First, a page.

Sunday, December 21, 2008

uClassify library mashup? (with prize!)

I keep up with the Museum of Modern Betas* and today it found something wonderful: uClassify.

uClassify is a place where you can build, train and use automatic classification systems. It's free, and can be handled either on the website or via an API. Of course, this sort of thing was possible before uClassify, but you needed specialized tools. Now anyone can do it—on a whim.

Their examples are geared toward the simple:
  • Text language. What language is some text in?
  • Gender. Did or a man or a woman write the blog? It was made for (It's right only 63% of the time.)
  • Mood.
  • What classical author your text is most alike? Used on (this blog is Edgar Allen Poe).
Where did I lose the librarians—mood? But wait, come back! The language classifier works very well. It managed to suss-out Norwegian, Swedish and Dutch reviews of the Hobbit.** So what if the others are trivial? The idea is solid. Create a classification. Feed it data and the right answer. Watch it get better and better.

Now, I'm a skeptic of automatic classification in the library world. There's a big difference between spam/not-spam and, say, giving a book Library of Congress Subject Headings. But it's worth testing. And, even if "real" classification is not amenable to automatic processes, there must be other interesting book- and library-related projects.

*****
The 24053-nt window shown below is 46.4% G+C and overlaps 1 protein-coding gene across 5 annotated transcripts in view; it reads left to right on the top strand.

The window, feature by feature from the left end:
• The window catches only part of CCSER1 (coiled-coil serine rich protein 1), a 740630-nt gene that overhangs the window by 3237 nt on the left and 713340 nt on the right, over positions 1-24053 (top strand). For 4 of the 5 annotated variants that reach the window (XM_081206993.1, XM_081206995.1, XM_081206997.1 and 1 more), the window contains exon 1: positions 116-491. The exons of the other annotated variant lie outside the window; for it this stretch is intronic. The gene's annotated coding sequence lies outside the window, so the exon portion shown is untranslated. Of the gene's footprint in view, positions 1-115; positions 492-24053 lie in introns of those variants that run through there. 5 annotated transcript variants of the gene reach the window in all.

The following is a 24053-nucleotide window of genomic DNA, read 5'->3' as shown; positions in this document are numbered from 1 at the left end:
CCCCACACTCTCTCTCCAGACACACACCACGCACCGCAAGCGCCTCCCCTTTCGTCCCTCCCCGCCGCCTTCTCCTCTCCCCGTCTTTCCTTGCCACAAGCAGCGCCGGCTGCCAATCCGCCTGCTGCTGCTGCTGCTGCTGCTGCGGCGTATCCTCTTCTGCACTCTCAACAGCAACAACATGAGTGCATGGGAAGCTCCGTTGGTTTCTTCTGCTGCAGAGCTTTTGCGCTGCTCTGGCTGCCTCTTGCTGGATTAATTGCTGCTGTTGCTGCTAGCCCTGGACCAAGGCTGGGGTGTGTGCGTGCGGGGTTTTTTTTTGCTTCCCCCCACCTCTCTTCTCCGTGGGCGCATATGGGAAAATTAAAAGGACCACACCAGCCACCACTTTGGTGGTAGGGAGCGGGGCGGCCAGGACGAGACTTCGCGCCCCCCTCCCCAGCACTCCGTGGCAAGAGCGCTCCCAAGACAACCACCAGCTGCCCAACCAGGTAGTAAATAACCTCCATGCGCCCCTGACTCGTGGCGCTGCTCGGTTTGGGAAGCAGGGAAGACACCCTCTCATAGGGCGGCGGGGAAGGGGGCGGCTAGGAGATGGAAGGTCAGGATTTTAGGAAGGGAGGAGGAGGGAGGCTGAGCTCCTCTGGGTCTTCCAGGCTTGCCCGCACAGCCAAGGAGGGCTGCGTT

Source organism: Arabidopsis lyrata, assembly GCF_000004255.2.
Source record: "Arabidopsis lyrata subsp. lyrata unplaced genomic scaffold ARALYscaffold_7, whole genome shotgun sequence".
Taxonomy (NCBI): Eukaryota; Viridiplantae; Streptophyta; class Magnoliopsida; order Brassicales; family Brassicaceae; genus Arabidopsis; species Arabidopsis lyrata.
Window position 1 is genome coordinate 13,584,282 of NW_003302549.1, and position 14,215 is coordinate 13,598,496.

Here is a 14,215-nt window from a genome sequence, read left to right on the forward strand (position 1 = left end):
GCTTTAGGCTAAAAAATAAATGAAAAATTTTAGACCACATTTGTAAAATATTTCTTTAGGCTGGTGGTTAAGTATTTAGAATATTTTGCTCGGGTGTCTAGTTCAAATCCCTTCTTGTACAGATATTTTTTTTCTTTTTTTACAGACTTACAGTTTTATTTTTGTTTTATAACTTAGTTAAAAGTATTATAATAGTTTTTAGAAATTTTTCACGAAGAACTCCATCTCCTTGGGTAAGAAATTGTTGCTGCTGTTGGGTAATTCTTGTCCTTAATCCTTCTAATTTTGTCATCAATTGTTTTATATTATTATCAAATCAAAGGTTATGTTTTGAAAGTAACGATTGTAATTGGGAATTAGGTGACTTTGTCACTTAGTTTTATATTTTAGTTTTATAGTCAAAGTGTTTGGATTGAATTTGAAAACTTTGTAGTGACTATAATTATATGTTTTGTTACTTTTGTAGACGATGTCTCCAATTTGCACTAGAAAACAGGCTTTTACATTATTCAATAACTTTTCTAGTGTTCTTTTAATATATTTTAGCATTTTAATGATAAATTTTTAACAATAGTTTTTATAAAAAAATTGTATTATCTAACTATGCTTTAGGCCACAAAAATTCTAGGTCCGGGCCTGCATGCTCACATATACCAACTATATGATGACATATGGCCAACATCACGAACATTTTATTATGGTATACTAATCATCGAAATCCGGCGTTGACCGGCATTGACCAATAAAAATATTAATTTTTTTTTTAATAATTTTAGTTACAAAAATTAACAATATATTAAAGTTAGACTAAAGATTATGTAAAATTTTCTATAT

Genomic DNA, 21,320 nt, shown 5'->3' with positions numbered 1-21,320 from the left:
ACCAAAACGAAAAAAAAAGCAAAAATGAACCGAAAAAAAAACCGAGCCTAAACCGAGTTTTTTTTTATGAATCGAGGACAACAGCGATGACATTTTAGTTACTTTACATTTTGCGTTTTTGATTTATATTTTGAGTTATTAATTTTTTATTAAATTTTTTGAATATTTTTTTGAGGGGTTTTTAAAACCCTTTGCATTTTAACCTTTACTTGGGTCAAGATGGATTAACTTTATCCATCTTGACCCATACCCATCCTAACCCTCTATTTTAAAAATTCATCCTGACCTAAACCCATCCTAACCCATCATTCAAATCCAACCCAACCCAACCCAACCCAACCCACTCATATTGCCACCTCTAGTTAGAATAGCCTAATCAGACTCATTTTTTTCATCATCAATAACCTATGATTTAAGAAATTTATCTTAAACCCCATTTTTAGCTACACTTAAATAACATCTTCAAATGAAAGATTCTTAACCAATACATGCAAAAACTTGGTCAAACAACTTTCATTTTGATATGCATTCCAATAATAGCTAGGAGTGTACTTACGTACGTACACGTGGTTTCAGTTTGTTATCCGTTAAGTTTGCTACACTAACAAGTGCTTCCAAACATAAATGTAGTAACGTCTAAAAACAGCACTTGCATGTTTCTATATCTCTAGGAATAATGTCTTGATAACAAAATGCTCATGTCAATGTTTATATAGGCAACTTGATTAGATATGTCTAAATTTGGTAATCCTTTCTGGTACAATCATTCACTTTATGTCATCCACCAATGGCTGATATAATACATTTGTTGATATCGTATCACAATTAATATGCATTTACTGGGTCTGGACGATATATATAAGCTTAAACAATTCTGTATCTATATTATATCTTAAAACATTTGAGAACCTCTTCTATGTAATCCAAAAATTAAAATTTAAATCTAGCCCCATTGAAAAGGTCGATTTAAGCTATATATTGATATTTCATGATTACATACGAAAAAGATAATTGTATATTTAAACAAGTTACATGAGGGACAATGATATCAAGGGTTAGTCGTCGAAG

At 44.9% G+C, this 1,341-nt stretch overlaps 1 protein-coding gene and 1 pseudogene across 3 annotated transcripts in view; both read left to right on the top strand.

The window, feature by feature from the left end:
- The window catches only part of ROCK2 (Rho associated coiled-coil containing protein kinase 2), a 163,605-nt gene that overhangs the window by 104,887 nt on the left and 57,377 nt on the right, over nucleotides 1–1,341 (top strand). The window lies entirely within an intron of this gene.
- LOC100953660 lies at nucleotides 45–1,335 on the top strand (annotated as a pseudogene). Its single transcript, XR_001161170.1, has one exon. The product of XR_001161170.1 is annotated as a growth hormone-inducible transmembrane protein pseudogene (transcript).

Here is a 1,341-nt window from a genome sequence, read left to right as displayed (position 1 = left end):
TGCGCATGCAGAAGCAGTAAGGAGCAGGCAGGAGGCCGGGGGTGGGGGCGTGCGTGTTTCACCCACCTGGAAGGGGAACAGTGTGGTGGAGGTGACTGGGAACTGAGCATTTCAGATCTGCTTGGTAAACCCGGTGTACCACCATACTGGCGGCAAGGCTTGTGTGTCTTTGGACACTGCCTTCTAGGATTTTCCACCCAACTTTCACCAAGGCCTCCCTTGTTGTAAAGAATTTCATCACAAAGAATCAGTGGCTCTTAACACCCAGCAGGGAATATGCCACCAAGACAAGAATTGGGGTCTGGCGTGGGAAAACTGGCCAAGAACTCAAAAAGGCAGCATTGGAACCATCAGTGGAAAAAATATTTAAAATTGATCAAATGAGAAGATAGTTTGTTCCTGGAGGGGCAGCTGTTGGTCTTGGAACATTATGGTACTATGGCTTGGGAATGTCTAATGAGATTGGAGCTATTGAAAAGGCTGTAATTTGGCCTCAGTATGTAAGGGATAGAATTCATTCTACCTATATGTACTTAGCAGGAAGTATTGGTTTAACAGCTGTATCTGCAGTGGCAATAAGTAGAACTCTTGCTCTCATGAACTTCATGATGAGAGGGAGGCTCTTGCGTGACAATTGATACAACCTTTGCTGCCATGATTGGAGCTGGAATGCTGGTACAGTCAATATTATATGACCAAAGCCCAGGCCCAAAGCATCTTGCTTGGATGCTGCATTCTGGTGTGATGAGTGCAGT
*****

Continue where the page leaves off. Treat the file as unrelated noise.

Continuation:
The Prize! So, LibraryThing calls on the book and library worlds to create something cool with uClassify by February 1, 2009 and post it here. The winner gets Toby Segaran's Programming Collective Intelligence and a $100 gift certificate to Amazon or IndieBound. You can do it by hand or programmatically. If you use a lot of LibraryThing data, and it's not one of the sets we release openly, shoot me an email about what you're doing and I'll give you green light.

Some ideas. My idea list...
  • Fiction vs. Non-Fiction. Feed it Amazon data, Common Knowledge or LT tags.***
  • DDC. Train it with Amazon's DDC numbers and book descriptions. Do ten thousand books and see how well it's guessing the rest.
  • Do a crosswalk, eg., DDC to LCC, BISAC to DDC, DDC to Cutter, etc.
Merry data-driven Christmas!

*A website that tracks new "betas." Basically, it tracks new web 2.0 apps. It also keeps tab of their popularity, according to Delicious bookmarks. LibraryThing is now number 12, beating out Gmail. Life isn't fair.
**Yes, we're going to get it going for reviews on the site itself. Give us some time. Cool as it is, we're pretty busy right now. Note: You can't give it the URL alone. You have to give it the text of the review.
***We may do this with tags. We already do it very crudely, using it only for book recommendations.

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Anonymous Anonymous said...

You need to change the due date. (Or give us time machines.)

12/21/2008 5:01 PM  
Blogger kvista said...


I'm writing to let you know that I took you up on your LibraryThing/Uclassify challenge. It was a lot of fun...